Interview: Michael Lee, The Cult

Straight from the Horse's Mouth

Since splitting from THE LITTLE ANGELS, drummer Michael Lee has come in for an awful lot of flak and has inevitably been the victim of some vicious rumours; for example 'he was sacked from the band.' Somewhat of an exaggeration by all accounts.

Apparently, the story goes that the rest of the guys knew he was going for the audition with THE CULT and actually wished him the best of luck. And add to the fact that he is actually a fully fledged member of the THE CULT and not just there for the tour, I figured why not get the other side.

I spoke to Michael just hours before THE CULT were due to leave London after their last tour, and asked him if there was anything he would like to have put in print about the past situation to maybe balance it out.
"If you want a quote from me," he replied, "I'd like to say I'm really sorry about how THE LITTLE ANGELS have taken my leaving. It's a shame that they've been so unprofessional about it, but I wish them all the best in the future with all their endeavours, because they are nice guys. I spent three years with them; I went right around the world with them a few times. But even though they've got a lot of animosity towards me – and to be honest I can understand that – I just want to say that I wish them all the best of luck and I'm sorry they’ve taken it the way they have."
Now, Michael, at the age of 22 has joined his favourite band and is having a great time. Like I said earlier he's a fully fledged member of THE CULT…
"It's always going to be Billy and Ian," comments Michael when the subject is approached, "but as far as being a member goes – if this means anything to you – I'm doing interview on behalf of THE CULT all around the world, and we're doing photo sessions as a band together. It's as good a deal as anything and I'm perfectly happy. Billy and Ian are such great guys to get on with as well 'cos we're all Northern lads. I have that understanding back again. So that's really important."
Once this tour finishes the band are due to take a two-week holiday before going into pre-production for the next album. They have all been writing during the tour and have amassed quite a bit of material, ready to go.

As to whether Michael was nervous about filling such a prestigious drum stool…
"No, not at all. Matt [Sorum]'s a very good friend of mine. He was one of the first people that I talked to when I found out he was doing the GUNS N' ROSES thing."
And as history shows, the door was left wide open so Michael took his chance. He is very emphatic about the respect that he holds for Matt, both as a person and for what he did in his capacity as THE CULT's drummer.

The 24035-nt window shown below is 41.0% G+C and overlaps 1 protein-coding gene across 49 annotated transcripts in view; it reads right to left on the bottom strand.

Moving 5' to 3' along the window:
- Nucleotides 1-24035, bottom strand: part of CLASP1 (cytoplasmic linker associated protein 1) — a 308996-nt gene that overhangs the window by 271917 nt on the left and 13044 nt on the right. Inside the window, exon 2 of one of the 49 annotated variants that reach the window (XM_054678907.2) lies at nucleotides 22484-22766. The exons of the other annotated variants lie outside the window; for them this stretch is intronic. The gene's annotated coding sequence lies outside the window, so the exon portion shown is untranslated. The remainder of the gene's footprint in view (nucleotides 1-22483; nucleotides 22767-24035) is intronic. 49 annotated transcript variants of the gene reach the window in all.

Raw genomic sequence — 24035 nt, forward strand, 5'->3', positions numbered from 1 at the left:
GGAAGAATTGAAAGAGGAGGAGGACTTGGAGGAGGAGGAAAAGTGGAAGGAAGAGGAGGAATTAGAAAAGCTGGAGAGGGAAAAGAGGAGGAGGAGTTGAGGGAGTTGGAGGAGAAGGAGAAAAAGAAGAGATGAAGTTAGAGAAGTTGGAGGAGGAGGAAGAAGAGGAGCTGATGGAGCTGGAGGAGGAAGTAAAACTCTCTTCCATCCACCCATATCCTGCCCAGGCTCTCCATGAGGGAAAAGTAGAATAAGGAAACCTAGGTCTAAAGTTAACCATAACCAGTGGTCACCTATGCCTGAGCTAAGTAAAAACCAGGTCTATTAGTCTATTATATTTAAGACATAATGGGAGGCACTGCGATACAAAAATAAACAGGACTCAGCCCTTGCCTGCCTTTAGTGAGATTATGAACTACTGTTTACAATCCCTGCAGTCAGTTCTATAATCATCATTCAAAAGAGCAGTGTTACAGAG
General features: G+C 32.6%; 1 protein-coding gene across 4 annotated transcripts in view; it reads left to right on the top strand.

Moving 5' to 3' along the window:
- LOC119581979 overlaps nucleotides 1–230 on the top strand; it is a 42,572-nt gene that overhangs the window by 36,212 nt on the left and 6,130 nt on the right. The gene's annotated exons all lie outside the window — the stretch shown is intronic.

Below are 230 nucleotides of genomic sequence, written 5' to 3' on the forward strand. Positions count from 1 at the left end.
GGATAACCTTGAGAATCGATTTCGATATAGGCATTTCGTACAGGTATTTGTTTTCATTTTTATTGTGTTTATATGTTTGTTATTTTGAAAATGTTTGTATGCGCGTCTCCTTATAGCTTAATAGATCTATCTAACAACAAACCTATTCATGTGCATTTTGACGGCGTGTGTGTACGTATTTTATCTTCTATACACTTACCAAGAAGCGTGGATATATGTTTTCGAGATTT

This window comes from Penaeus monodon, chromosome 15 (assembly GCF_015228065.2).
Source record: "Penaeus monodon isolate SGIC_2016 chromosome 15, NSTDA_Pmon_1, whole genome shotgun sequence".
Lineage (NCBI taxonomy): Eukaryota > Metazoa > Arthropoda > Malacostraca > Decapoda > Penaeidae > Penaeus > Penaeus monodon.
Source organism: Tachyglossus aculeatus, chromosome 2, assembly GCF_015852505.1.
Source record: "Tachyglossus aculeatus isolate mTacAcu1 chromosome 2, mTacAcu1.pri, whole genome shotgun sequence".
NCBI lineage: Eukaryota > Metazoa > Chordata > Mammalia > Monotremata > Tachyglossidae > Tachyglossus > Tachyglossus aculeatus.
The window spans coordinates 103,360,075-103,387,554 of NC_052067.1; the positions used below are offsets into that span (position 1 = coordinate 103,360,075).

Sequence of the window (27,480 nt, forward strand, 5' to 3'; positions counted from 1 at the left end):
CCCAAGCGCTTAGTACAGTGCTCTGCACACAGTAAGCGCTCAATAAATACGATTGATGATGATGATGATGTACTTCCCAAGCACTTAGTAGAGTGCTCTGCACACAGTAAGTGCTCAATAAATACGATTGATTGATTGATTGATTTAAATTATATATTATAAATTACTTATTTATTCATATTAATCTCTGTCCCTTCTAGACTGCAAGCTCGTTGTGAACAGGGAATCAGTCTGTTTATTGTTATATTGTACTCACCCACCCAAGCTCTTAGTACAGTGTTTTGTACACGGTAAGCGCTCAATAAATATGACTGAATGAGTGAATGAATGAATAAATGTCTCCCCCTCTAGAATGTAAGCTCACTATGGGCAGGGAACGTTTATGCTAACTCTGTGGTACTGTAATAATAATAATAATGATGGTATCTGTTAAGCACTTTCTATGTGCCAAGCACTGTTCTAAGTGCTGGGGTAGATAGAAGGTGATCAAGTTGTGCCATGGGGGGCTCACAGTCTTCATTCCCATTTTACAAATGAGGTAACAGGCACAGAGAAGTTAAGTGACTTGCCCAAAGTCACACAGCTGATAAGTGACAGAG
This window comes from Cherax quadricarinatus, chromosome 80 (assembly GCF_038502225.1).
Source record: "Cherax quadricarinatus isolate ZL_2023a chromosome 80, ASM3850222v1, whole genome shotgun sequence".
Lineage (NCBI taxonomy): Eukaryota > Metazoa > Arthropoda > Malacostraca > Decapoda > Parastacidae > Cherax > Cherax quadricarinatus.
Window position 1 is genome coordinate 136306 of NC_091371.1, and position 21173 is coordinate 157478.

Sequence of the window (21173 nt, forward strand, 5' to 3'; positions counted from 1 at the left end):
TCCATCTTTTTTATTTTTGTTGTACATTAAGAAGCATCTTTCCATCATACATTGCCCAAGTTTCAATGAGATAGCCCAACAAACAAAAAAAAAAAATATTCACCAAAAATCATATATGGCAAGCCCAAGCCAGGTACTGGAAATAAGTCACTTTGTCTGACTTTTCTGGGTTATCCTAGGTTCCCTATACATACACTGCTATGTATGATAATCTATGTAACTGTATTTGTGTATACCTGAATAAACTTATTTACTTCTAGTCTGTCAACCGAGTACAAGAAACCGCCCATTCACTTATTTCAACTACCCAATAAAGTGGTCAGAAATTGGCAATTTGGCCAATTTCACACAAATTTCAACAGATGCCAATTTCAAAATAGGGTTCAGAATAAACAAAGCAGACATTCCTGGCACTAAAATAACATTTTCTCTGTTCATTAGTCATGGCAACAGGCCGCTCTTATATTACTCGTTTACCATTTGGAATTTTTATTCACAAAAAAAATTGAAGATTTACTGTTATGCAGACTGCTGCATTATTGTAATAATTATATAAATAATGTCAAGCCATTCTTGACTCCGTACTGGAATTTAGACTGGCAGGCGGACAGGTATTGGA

On to the point of whether Michael would be able to live up to his newfound position, there was a lot of speculation but from what I witnessed, and comments I heard that were being bandied around later, he had no problem. There were moments during the set when a little naivety showed, but when it came to delivery he was right on it.

To this he just laughs and says, "I try," before letting the fact slip that at the Marquee gig he was shitting himself.
"Although I felt pretty confident about the songs, there was so much going against us; first of all we were playing a completely new set, secondly everyone's face was literally inches away from you, then thirdly the whole thing was being recorded for a future live album. And Wembley was as well."
Not a bad position to be in considering he's only been playing the drums for five years, four of which professionally, much to my amazement.”

He started playing when he was seventeen, then became a member of a Thrash band in his home town of Newcastle before moving to LA for a year and a half to attend a music college and play in bands around there and San Francisco before eventually moving home again and joining THE LITTLE ANGELS. Now it looks like he's caught between LA and England again because of THE CULT being based out there. He doesn’t think he'll relocate permanently, more he'll see what the future holds.

Getting back to the off-the-cuff stage presence, there was one thing that I really wanted to know about the live shows. What is the idea behind covering the stage with Persian rugs?
"It's an idea that Billy and Ian had," he replies. "It's to keep a very Seventies band vibe. That's why they don't want any drum risers. It's just everyone's on the floor to keep it really low, like a really mellow vibe. I mean we did two weeks rehearsal in LA before we left for Europe to start the tour. But to be honest, the songs weren't worked out that much really. We just get up and jam it. Alright, you've got your She Sells Sanctuary and stuff which are definite arrangements, but bits like the end of American Horse and the end of Ceremony and parts of White, we just jam it. One night it could be two minutes long. It just depends on the atmosphere and the reaction we get off the crowd and how we feel. It's just Rock n' Roll and it's really loose and you have a chance to shine a bit. It takes a bit more out of you. It's more demanding for me."

Peter Grant
Riff Raff
March 1992
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